• Matching content with user needs
      • Results are leveraged in different ways
    • 20. Bottom-Up IA: Building Product Module Pages
      • Went through the site and pulled together all information related to products
        • Support
        • Upgrades
        • Marketing
      • Used sticky notes to gather the items into logical groups
      • Logical groups became the tabs on the module pages
    • 21.  
    • 22.  
    • 23. Bottom-up IA: Metadata Development
      • 12 attribute schema developed based upon patterns found and functionality we wanted
      • 10 controlled vocabularies developed of varying complexity
      • Individual thesauri were developed for the products, services, and subject attributes
      • Semi-automatic indexing tool used to tag content, as well as manual tagging
    • 24. FINANCIALS [Financial Analytics]   FINANCIAL MANAGEMENT [Financial Analytics] Analytic Forecasting {Financial Analytic Forecasting} {Financial Forecasting} Asset Liability Management {Liability Management} Asset Management {Managing Assets} Balanced Scorecard Billing {Bills} Budgeting {Budgets} CFO Portal {Portal for CFO} {Chief Financial Officer Portal} {Portal for Chief Financial Officer} Contracts {Contracting} Deduction Management {Deductions} {Managing Deduction} eBill Payment {e-Bill Payment} {Bill Payment} Expenses Financial Insight [Financial Analytics] General Ledger {G/L} Payables {Accounts Payable} {A/P} Projects Purchasing Receivables {Accounts Receivable} {A/R}   MARKETPAY [MarketPlace]   TREASURY MANAGEMENT Deal Management {Managing Deals} {Management of Deals} Risk Management {Risk} {Managing Risk} {Management of Risk}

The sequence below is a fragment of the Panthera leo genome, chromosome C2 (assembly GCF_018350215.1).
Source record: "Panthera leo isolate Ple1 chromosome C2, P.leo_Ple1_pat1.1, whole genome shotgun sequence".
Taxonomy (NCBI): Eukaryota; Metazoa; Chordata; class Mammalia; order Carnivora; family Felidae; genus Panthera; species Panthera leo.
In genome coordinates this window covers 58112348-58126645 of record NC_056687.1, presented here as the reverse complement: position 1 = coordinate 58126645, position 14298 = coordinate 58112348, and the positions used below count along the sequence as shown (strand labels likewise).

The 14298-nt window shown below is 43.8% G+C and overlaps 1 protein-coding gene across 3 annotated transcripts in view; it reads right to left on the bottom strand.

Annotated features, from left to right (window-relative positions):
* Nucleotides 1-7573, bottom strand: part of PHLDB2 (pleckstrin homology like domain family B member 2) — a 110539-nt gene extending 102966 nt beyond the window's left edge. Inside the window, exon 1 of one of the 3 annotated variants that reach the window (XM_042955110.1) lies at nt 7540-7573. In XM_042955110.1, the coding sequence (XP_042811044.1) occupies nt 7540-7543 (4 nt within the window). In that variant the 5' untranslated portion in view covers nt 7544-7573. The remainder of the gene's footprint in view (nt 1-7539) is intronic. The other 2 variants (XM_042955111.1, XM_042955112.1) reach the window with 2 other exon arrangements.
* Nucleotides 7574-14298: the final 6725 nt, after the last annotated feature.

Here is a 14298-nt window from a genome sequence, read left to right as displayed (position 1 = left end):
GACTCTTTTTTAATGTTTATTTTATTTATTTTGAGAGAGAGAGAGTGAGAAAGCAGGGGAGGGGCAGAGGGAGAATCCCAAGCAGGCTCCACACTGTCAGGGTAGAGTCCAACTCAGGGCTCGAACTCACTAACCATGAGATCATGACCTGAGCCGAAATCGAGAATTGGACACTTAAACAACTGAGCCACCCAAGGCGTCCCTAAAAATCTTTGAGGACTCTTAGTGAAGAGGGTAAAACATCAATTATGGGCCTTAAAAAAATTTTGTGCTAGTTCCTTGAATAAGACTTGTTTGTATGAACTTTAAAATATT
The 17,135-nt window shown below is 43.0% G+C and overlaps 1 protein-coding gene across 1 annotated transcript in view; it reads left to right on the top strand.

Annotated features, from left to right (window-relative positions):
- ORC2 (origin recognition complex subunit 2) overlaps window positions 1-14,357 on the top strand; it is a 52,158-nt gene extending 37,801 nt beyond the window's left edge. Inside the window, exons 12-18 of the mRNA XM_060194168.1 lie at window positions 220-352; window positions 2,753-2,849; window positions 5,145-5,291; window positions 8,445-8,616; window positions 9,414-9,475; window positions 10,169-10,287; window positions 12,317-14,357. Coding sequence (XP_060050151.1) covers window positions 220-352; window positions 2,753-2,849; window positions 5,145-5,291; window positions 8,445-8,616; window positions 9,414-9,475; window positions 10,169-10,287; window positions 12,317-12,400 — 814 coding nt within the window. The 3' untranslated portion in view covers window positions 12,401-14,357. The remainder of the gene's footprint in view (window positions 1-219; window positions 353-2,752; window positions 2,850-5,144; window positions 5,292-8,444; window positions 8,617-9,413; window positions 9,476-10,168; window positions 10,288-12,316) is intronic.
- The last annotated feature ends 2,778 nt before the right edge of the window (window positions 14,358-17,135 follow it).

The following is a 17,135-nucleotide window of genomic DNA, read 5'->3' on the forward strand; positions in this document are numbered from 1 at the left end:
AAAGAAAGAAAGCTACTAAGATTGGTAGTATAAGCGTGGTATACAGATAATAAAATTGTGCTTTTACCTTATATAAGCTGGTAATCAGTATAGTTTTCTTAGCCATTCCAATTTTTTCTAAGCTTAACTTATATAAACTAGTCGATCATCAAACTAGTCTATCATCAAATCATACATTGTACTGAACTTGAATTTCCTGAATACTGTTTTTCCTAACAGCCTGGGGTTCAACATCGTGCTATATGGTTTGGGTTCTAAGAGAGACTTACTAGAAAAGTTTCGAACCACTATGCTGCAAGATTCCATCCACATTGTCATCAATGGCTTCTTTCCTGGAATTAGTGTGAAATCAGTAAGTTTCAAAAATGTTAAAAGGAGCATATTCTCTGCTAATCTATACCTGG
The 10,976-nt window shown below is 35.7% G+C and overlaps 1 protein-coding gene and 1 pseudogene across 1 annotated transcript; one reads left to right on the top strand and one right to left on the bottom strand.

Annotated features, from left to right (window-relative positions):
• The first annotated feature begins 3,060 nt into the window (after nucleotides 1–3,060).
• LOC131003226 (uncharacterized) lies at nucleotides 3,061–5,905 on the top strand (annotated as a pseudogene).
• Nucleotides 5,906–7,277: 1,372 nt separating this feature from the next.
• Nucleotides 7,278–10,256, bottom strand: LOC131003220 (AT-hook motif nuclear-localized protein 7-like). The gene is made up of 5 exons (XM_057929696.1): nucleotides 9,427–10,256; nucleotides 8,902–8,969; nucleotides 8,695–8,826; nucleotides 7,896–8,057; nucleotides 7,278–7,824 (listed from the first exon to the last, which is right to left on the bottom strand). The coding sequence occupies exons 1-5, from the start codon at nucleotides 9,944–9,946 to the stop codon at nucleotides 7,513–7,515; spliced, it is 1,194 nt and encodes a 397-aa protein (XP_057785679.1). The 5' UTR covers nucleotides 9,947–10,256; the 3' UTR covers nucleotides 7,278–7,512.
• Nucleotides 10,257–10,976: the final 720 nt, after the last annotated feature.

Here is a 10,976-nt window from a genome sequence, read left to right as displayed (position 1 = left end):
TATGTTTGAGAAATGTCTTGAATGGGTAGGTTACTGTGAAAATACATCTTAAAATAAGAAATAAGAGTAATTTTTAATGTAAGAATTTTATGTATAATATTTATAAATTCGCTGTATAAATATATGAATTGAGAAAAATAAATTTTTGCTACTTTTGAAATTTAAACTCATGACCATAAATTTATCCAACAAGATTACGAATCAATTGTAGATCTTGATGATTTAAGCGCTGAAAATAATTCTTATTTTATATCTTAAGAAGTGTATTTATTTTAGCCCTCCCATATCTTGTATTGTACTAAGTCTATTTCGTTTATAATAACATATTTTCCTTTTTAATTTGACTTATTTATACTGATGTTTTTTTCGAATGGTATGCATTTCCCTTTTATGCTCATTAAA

• 25. Bottom-up IA: Site Index & Product Index
      • Alternative to the primary navigation for getting to content
      • Indexed just like a back of the book index